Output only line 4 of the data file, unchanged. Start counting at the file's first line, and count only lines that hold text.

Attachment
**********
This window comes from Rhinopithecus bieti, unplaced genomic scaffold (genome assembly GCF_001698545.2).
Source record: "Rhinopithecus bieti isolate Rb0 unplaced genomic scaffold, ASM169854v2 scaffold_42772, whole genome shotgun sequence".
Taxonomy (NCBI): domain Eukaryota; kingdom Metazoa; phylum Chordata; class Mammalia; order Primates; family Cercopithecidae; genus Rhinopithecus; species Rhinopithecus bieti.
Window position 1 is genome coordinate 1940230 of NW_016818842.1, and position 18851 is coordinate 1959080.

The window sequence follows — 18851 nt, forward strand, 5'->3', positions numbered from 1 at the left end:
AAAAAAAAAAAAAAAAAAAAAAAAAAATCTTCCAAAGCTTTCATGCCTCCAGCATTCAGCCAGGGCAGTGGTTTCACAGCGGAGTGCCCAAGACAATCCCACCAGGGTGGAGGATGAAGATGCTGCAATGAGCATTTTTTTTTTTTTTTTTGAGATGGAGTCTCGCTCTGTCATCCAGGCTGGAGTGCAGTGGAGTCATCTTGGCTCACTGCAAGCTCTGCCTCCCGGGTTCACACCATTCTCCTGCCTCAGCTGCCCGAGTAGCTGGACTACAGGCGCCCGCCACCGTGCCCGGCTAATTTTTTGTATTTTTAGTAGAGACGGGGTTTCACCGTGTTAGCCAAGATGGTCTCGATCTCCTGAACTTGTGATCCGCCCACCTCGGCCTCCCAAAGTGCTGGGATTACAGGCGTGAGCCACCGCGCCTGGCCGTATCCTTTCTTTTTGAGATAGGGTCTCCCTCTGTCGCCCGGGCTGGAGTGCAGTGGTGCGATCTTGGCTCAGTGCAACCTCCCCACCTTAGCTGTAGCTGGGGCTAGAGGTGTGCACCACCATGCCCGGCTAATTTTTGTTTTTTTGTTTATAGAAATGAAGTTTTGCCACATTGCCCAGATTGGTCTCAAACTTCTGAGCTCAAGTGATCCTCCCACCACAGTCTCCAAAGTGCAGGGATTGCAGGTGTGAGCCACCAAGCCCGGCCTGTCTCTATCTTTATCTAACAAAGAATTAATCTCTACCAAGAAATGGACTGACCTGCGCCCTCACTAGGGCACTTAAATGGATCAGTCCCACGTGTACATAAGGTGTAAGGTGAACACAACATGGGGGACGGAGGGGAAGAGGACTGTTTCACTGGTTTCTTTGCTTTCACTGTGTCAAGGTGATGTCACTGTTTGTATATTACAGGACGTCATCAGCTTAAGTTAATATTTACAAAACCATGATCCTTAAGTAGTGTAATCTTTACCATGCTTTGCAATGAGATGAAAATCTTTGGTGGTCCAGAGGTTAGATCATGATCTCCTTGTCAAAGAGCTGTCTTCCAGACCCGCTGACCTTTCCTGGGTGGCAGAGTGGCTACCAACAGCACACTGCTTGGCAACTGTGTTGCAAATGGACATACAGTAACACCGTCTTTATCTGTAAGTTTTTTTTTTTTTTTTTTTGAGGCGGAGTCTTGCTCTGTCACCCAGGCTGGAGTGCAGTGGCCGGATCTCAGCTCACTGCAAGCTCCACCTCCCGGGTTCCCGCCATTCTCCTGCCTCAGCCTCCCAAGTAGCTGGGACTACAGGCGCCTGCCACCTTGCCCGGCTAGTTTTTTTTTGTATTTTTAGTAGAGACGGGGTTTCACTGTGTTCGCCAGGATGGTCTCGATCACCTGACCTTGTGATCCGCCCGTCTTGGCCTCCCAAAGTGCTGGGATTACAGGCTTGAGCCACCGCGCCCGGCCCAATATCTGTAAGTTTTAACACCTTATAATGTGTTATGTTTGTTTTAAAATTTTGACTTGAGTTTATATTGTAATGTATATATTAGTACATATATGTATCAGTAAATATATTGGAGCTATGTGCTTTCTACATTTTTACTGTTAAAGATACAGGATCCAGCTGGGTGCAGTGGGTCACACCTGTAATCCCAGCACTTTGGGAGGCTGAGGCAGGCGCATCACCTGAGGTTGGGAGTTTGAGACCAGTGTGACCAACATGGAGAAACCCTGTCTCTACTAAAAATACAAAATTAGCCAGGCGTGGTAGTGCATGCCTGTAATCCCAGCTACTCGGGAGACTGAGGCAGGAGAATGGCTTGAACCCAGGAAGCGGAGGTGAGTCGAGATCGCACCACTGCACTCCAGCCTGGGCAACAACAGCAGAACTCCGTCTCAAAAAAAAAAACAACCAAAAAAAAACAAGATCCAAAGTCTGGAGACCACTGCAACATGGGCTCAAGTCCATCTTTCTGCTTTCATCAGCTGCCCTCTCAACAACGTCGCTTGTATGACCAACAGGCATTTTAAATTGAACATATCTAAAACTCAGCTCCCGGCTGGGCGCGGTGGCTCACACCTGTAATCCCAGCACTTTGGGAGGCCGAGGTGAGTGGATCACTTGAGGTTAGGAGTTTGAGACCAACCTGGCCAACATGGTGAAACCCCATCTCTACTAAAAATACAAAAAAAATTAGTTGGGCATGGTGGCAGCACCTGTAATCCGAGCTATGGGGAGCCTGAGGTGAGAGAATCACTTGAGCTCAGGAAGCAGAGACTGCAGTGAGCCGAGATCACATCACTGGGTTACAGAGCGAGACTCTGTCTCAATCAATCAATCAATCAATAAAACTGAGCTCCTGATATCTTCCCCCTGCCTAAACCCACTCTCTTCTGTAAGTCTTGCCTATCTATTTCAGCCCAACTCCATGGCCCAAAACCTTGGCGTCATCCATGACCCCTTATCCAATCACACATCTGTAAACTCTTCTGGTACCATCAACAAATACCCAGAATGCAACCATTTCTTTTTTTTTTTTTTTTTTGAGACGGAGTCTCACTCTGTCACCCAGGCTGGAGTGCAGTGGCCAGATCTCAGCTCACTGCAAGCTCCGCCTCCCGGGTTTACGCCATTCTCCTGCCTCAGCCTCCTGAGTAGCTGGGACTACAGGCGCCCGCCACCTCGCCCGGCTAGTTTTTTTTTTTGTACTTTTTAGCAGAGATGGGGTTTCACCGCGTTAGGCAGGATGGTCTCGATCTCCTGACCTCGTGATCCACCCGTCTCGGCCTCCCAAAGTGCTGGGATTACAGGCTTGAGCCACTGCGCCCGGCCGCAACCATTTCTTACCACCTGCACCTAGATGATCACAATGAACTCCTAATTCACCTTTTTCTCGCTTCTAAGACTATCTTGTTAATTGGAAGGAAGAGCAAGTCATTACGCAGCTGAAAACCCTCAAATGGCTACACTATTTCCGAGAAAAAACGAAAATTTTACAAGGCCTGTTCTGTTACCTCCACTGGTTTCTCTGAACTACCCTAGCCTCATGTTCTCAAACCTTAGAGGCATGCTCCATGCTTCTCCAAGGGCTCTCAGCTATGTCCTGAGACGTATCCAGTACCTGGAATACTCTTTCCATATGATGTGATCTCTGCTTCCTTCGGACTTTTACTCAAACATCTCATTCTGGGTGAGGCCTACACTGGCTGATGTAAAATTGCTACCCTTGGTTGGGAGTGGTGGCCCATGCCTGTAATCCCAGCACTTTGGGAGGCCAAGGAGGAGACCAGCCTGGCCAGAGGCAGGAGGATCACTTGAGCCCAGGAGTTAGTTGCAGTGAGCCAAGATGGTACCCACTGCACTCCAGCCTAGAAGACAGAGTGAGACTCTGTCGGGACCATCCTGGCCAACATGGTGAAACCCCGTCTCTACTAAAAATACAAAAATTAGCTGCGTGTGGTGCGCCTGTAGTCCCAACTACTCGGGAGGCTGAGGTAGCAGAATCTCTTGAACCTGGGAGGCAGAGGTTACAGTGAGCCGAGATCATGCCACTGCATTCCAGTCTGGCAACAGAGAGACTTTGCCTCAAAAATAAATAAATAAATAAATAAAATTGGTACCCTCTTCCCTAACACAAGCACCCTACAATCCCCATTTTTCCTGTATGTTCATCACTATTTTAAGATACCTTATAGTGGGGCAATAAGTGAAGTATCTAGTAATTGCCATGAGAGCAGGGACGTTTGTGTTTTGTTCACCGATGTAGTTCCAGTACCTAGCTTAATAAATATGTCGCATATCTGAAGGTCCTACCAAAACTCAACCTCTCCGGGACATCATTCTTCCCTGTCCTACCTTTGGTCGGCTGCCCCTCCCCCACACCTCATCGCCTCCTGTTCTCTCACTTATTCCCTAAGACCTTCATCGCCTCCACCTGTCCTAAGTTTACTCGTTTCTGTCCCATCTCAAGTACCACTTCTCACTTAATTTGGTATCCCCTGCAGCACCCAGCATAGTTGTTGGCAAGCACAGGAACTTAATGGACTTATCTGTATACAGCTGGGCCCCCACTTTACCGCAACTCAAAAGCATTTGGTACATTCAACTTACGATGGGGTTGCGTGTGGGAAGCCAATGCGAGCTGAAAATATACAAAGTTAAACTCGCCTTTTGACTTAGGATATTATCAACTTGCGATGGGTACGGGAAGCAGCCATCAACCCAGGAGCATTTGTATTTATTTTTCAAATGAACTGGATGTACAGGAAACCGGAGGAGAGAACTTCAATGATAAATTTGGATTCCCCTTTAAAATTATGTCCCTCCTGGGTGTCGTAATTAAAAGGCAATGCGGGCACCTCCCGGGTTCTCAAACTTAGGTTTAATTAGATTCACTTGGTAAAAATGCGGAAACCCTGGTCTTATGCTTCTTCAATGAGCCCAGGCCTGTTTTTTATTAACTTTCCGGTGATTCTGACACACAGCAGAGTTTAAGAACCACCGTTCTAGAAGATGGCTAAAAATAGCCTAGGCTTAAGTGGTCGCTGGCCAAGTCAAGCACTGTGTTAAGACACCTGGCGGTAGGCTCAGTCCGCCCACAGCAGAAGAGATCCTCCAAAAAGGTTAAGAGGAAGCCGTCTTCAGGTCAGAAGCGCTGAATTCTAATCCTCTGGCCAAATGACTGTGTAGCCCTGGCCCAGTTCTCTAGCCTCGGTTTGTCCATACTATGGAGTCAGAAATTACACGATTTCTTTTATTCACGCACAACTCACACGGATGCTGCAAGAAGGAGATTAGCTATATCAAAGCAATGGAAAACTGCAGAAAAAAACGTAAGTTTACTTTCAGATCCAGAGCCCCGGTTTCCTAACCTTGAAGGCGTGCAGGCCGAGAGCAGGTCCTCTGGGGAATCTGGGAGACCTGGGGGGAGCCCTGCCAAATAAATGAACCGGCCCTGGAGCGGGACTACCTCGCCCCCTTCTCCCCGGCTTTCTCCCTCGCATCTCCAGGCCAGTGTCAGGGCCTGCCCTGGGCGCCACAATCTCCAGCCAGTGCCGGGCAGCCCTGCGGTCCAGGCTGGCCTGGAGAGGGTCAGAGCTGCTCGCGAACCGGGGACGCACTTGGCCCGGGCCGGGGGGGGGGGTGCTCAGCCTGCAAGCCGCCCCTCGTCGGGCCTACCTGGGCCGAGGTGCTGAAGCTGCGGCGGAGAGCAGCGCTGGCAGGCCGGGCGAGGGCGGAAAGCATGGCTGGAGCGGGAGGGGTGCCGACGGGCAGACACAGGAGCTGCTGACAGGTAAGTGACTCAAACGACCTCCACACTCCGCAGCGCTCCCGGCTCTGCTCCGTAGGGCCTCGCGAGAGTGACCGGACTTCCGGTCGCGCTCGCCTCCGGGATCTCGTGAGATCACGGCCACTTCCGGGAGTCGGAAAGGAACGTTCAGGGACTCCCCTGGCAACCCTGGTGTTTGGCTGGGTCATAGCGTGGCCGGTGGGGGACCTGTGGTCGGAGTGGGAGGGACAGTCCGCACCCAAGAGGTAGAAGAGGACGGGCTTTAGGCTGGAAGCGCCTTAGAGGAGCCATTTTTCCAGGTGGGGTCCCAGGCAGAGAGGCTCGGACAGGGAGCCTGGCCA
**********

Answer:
Window position 1 is genome coordinate 1940230 of NW_016818842.1, and position 18851 is coordinate 1959080.